USC Asia Architecture & Urbanism Study Abroad Program

Tradition or Innovation?

Planners and politicians in both the United States and China face a single decision again and again when determining the course of urban development:  should historical fabric replete with identity and tradition take precedence over new development, even if that means slowing or halting growth, or does the economic value of this growth and potential for innovation outweigh any cultural relevance.  The decision is especially pressing in older, established Chinese cities like Beijing and Shanghai where growth transcends economics and enters the realm of politics…where each new skyscraper, rail station, housing development, or stadium is intended as a statement to the outside world that China aims to be the dominant power on the Asian continent.  This is a tough argument to compete against in the name of preserving old neighborhoods or temples.

In his philosophical text The Society of the Spectacle, Guy Debord explores this conflict abstractly, proposing that culture is aligned to negate itself.  In the chapter Negation and Consumption in the Cultural Sphere, he asserts that the “struggle between tradition and innovation, which is the basic principle of the internal development of the culture of historical societies, is predicated entirely on the permanent victory of innovation”.  But by which standards is innovation permanently victorious?

It would seem innovation is in fact handily defeated by tradition when it comes to urban spaces.  The 400 meter skyscrapers of Pudong may be testaments to Chinese prowess in engineering and construction but the spaces people flock to on weekend nights are the narrow streets of Shanghai’s historic French Concession, not the vacuous boulevards across the river.  The spaces people go to shop, to dine, to drink, or simply to take a walk through the city are almost exclusively within Shanghai’s historic center.  By this metric then, declaring the new city, innovation and all, victorious over tradition seems inaccurate.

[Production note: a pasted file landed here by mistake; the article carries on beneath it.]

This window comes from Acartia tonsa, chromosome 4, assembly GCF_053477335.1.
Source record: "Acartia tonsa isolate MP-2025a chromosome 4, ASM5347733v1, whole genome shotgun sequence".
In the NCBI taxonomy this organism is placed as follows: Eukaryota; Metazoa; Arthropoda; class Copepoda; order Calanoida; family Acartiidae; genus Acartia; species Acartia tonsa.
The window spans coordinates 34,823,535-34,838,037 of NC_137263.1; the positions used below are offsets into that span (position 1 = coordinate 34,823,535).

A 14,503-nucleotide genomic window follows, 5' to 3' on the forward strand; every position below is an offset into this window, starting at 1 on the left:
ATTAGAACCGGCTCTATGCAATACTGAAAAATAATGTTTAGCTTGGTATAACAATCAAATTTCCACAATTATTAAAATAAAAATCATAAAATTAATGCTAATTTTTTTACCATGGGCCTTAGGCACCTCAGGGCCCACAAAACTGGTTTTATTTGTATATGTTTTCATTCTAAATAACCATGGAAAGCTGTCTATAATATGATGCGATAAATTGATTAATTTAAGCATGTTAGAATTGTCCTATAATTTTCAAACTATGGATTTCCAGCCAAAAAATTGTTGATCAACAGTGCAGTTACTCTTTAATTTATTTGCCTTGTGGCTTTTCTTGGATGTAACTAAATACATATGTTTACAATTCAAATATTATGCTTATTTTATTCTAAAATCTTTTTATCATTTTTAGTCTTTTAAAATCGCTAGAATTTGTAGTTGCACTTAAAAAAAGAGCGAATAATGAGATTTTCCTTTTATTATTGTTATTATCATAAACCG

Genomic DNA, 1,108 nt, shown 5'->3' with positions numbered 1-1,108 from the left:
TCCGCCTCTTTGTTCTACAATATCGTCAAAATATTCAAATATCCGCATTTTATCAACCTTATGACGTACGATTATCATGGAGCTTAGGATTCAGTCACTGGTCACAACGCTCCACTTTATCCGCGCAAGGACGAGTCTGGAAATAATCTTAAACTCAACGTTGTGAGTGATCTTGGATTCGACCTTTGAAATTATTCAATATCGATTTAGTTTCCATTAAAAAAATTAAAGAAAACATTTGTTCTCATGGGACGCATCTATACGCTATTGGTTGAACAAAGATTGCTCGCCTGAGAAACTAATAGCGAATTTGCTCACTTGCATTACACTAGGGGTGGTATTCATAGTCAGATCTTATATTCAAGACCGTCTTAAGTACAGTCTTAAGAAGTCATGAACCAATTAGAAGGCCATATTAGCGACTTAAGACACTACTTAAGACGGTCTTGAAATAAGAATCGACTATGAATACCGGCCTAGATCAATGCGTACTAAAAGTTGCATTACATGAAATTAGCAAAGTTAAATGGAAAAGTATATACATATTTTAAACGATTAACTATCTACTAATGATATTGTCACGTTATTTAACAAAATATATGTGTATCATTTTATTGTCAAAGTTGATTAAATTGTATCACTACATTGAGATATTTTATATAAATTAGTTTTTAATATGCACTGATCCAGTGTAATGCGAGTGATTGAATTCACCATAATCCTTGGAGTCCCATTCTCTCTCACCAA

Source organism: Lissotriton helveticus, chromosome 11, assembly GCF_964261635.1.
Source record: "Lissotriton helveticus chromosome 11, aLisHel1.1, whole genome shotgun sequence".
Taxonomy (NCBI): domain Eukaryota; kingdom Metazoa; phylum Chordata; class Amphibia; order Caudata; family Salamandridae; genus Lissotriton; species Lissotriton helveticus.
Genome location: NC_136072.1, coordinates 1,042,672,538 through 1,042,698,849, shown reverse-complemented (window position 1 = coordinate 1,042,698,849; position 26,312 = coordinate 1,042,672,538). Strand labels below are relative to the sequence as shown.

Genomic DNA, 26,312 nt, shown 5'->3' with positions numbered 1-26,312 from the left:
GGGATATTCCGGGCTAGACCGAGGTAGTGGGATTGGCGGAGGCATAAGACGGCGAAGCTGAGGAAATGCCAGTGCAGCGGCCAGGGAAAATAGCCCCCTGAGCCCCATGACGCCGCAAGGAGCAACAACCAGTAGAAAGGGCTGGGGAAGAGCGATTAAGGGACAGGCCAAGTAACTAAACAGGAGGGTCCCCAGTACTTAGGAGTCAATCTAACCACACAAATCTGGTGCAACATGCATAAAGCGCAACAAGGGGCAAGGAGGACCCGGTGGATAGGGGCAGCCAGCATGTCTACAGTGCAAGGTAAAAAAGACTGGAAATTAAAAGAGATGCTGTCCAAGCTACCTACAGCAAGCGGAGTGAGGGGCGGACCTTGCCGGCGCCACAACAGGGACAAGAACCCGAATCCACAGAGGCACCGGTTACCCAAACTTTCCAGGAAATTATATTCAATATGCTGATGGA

The same can be said for Beijing, where the lifeblood of the nighttime city runs through its inner ring and not in the disparate central business districts home to innovative architecture like the CCTV tower or Olympic Village.  Debord goes on to say that “culture is the meaning of an insufficiently meaningful world”.  Given this paradigm then, the actions of Chinese speak for themselves. People find meaning wherever there is culture, and this means in historical urban fabric.  I would classify this as a victory of tradition over innovation, and not the other way around.

Matt Luery

Filed under: China, Culture, history, Shanghai, tradition

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AAU FALL 2013:

University of Southern California
School of Architecture
Asia Architecture and Urbanism
Study Abroad Program

Andrew Liang
Bu Bing
Steven Chen
Yo-Ichiro Hakomori
Andrew Liang
Yuyang Liu
Neville Mars
Academic Contributors:
Thomas Chow, SURV
Bert de Muynck, Movingcities.org
Manying Hu, SZGDADRI, ITDP, Guangzhou
Clare Jacobson, Design Writer, Editor, Curator
Laurence Liauw, SPADA, Hong Kong
Mary Ann O'Donnell, Shenzhen Noted, Fat Bird, Shenzhen
Paul Tang, Verse, Shanghai
Li Xiangning, Tongji University, Shanghai
Daniel Aguilar
Hong Au
Michael den Hartog
Caroline Duncan
Nefer Fernandez
Christian Gomez
Isabelle Hong
Jin Hong Kim
Ashley Louie
Javier Meier
Paula Narvaez
Ashlyn Okimoto
Tamar Partamian
Samuel Rampy
Luis Villanueva
Krista Won
Tiffany Wu

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